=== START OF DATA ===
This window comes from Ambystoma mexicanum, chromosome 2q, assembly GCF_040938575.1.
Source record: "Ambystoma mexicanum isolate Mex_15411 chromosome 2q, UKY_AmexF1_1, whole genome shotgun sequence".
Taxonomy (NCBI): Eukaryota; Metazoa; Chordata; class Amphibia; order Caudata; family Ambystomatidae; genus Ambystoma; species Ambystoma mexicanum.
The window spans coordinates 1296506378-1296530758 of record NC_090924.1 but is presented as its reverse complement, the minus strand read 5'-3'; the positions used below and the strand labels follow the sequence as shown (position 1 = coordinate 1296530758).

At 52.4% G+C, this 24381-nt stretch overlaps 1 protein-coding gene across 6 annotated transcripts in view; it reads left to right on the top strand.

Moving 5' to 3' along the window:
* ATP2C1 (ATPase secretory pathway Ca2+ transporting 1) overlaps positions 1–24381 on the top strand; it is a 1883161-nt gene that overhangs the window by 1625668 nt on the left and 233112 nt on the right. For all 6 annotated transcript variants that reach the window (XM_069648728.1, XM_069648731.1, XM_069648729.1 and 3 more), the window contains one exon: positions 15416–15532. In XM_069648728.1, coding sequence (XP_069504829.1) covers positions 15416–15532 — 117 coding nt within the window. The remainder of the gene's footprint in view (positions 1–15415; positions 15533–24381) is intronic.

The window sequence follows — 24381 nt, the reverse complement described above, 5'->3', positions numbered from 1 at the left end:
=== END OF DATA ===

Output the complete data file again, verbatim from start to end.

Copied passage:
This window comes from Ambystoma mexicanum, chromosome 2q, assembly GCF_040938575.1.
Source record: "Ambystoma mexicanum isolate Mex_15411 chromosome 2q, UKY_AmexF1_1, whole genome shotgun sequence".
Taxonomy (NCBI): Eukaryota; Metazoa; Chordata; class Amphibia; order Caudata; family Ambystomatidae; genus Ambystoma; species Ambystoma mexicanum.
The window spans coordinates 1296506378-1296530758 of record NC_090924.1 but is presented as its reverse complement, the minus strand read 5'-3'; the positions used below and the strand labels follow the sequence as shown (position 1 = coordinate 1296530758).

At 52.4% G+C, this 24381-nt stretch overlaps 1 protein-coding gene across 6 annotated transcripts in view; it reads left to right on the top strand.

Moving 5' to 3' along the window:
* ATP2C1 (ATPase secretory pathway Ca2+ transporting 1) overlaps positions 1–24381 on the top strand; it is a 1883161-nt gene that overhangs the window by 1625668 nt on the left and 233112 nt on the right. For all 6 annotated transcript variants that reach the window (XM_069648728.1, XM_069648731.1, XM_069648729.1 and 3 more), the window contains one exon: positions 15416–15532. In XM_069648728.1, coding sequence (XP_069504829.1) covers positions 15416–15532 — 117 coding nt within the window. The remainder of the gene's footprint in view (positions 1–15415; positions 15533–24381) is intronic.

The window sequence follows — 24381 nt, the reverse complement described above, 5'->3', positions numbered from 1 at the left end: